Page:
How long can bad credit stay on your credit report?

Asked over 1 year ago - Poway, CA

There are items on my credit report that have been paid and not removed off my report and also items on my report that were opened on a different date than date reported...what date should I validate to be correct

Attorney answers (6)

  1. Robert Harlan Stempler

    Contributor Level 19

    3

    Lawyers agree

    Answered . Adverse credit entries can be reported up to seven years from date of the adverse date, such as being late on a credit card payment. Collection accounts may be reported for up to 7.5 years from date of default. An unpaid money judgment can be reported until it is paid or no longer enforceable, up to seven years.

    These dates are known as the period of obsolescence. I have sample form letters for free that can be used to dispute errors on credit reports, including a sample letter for disputing items that are reported beyond the period of obsolescence. Please follow the link, below.

    Robert Stempler (please see DISCLAIMER below)
    www.StopCollectionLawsuits.com
    www.facebook.com/SoCalConsumerLawyer
    Twitter: @RStempler

    NOTICE: The above statements are provided for general information purposes only and are not intended as legal... more
  2. Richard Scott Lysle

    Contributor Level 17

    2

    Lawyers agree

    Answered . You must dispute the incorrect items with the credit reporting agencies. They are then supposed to respond by contacting the reporting creditor (the "furnisher") of the information. After that, you may have a right to sue either or both the furnisher or the cedit reporting agency.

  3. Michael Ernest Doukas

    Contributor Level 7

    1

    Lawyer agrees

    Answered . The main issue with items that have been paid is whether the account is now being reported as a zero balance. Typically it will read, "paid as settled," or some variation. These stay on your credit report for 7 years from the time the account went into default and was never made current thereafter.

    If it is a debt buyer or collector, the date is the one when they received the account. It doesn't restart the 7 year period. There is a history from the original creditor to each assignee in succession. The credit reporting agency is keeping track and is required to remove each item in the chain after the 7 years has elapsed as defined above.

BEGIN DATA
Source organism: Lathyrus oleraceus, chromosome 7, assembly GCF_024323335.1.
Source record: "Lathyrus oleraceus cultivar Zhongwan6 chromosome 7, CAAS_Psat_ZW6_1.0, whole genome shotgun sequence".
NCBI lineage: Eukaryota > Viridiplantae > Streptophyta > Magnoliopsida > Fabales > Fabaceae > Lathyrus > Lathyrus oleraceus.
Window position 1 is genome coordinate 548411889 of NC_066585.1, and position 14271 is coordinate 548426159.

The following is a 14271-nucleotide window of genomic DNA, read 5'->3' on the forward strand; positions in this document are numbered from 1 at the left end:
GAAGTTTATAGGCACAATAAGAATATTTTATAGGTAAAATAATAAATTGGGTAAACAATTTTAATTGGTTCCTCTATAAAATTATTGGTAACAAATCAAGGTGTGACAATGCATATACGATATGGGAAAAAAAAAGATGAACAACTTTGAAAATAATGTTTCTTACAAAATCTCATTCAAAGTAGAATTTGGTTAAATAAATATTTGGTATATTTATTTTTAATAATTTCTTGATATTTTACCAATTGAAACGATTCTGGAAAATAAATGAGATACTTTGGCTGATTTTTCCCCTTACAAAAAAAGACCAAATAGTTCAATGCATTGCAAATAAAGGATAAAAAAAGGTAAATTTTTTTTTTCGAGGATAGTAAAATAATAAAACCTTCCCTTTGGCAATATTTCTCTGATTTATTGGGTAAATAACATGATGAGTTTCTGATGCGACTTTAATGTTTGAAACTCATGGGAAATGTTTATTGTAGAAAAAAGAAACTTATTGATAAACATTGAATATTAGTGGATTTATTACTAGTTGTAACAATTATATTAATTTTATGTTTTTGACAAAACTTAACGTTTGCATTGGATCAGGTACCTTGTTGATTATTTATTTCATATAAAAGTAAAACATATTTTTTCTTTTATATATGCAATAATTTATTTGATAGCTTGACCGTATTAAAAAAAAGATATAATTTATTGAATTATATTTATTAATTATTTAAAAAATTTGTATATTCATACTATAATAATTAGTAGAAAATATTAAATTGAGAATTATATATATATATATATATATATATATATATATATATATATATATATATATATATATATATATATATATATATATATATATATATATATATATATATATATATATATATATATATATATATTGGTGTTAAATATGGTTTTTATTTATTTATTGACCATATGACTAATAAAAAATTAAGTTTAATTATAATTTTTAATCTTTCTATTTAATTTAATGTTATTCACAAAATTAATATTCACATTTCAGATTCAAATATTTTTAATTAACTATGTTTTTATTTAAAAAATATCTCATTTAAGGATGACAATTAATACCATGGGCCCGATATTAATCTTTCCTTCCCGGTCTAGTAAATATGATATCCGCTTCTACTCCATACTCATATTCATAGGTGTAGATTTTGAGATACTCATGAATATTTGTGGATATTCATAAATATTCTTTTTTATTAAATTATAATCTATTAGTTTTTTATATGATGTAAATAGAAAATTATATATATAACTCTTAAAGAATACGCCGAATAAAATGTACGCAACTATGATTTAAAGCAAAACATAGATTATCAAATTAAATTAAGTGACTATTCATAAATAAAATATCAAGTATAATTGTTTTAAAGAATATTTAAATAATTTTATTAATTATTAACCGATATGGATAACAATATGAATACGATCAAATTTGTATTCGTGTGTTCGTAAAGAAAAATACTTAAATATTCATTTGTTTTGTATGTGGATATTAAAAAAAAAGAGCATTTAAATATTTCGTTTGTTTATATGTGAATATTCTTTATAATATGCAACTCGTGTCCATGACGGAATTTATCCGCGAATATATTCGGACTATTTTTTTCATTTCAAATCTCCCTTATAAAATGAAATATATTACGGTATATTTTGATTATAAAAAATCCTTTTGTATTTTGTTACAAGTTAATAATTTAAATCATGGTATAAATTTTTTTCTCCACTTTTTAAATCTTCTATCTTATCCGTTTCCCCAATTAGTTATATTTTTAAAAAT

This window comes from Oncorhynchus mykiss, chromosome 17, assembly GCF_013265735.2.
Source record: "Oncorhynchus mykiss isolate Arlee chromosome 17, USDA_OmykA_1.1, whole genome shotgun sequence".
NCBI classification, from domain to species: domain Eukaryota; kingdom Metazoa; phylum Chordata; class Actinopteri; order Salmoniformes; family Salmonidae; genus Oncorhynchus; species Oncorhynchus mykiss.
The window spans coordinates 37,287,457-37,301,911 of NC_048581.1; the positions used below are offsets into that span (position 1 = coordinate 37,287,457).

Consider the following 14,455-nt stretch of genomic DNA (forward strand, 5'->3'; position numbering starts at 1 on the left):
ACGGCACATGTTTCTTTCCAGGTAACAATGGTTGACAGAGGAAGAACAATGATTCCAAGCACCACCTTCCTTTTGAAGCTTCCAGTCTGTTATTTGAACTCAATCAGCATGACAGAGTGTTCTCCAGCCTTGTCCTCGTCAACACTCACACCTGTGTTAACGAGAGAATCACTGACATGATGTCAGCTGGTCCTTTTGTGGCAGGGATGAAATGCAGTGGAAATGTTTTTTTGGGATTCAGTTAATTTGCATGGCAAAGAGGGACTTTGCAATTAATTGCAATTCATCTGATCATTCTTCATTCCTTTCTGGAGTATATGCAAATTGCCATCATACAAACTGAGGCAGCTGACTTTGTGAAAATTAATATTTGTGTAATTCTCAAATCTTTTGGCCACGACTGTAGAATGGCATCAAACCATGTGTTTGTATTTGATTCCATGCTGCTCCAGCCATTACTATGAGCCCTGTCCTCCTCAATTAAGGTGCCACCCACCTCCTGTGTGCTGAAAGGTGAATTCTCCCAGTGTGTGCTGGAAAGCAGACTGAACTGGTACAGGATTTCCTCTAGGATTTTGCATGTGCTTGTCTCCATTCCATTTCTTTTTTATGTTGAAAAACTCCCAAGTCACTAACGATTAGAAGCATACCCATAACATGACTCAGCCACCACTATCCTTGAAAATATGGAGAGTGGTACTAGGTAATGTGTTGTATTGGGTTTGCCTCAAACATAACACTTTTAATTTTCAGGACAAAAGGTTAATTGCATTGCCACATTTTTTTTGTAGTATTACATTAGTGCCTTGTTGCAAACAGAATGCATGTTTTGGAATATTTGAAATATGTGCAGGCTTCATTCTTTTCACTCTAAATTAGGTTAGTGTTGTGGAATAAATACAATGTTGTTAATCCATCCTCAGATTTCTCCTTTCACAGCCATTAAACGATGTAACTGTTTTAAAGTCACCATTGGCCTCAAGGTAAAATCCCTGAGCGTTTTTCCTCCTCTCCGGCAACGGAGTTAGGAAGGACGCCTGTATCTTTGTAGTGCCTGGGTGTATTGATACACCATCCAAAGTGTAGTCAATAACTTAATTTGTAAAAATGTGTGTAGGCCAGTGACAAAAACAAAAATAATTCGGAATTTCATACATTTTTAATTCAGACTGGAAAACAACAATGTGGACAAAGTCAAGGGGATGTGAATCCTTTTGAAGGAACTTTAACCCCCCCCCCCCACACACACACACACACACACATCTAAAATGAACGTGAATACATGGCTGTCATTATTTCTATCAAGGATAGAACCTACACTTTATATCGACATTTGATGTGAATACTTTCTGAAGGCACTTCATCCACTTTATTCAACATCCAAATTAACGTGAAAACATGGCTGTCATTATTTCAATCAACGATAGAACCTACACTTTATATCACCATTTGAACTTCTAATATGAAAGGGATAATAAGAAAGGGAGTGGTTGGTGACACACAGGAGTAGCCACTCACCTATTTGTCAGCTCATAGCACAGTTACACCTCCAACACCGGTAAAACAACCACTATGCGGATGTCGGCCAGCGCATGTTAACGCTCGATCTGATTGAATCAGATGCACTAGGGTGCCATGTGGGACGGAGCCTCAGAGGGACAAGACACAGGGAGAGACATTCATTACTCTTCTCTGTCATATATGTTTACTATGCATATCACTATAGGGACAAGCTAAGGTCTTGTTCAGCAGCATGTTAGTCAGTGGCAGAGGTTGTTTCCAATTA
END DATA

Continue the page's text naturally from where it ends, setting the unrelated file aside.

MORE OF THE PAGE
Note: This response is informational only and not advice. Please retain counsel if you desire legal advice. Thank you.

    Licensed to practice law in California only. The information above is provided to help you get a better... more
  4. Dorothy G Bunce

    Pro

    Contributor Level 20

    2

    Lawyers agree

    Answered . You have bought into the myth that you can correct bad credit by simply removing old negative items. To fix bad credit it is far more important to have new or current good credit items than it is to remove the old stuff. The older a bad debt is, the less impact is has on your credit score. You may want to read my 10 part series about repairing credit after bankruptcy. You have to scroll past a long list of other reports to find it, but the link is below. Hope this perspective helps!

  5. Rhea Lee Levine

    Contributor Level 3

    Answered . The best and most effective way to improve your credit rating is by taking a proactive approach to building positive credit reporting, not focusing on correcting your past mistakes, As a San Diego Bankruptcy Attorney I often tell my clients that a majority of the damage done to their credit report is done prior to filing bankruptcy, such as incurring multiple delinquent accounts. If you have only one or two major delinquent accounts, debt negotiation can reduce your debt and if you have retained a qualified attorney a "neutral credit report." If bankruptcy is the best solution for you, building positive credit post-bankruptcy is as simple as getting a small secured loan (if you happen to need a new new sofa), that you can and will pay on-time every month.

    For more information call Attorney Rhea Levine at (619) 497-2696.

  6. William Joseph Balena

    Contributor Level 12

    Answered . This question is like a presidential debate. Lots of words few answer your question. The law says they can report bankruptcies 10 years and bad credit for 7 years. Functionally unless you do something about it, these entries might just last forever. the Fair Credit Reporting Act also says entries must be accurate. You can challenge the inaccuracies in writing to each of the reporting agencies. Once challenged it is their job to prove they belong, not for you to prove they don't. If they don't remove properly challenged items you have a right to sue. Your beef would be with the reporting companies, not the merchant who reported the misinformation. An attorney would help you do it right.

Can't find what you're looking for? Ask a Lawyer

Get free answers from experienced attorneys.

 

Ask now

27,011 answers this week

2,824 attorneys answering

Ask a Lawyer

Get answers from top-rated lawyers.

  • It's FREE
  • It's easy
  • It's anonymous

27,011 answers this week

2,824 attorneys answering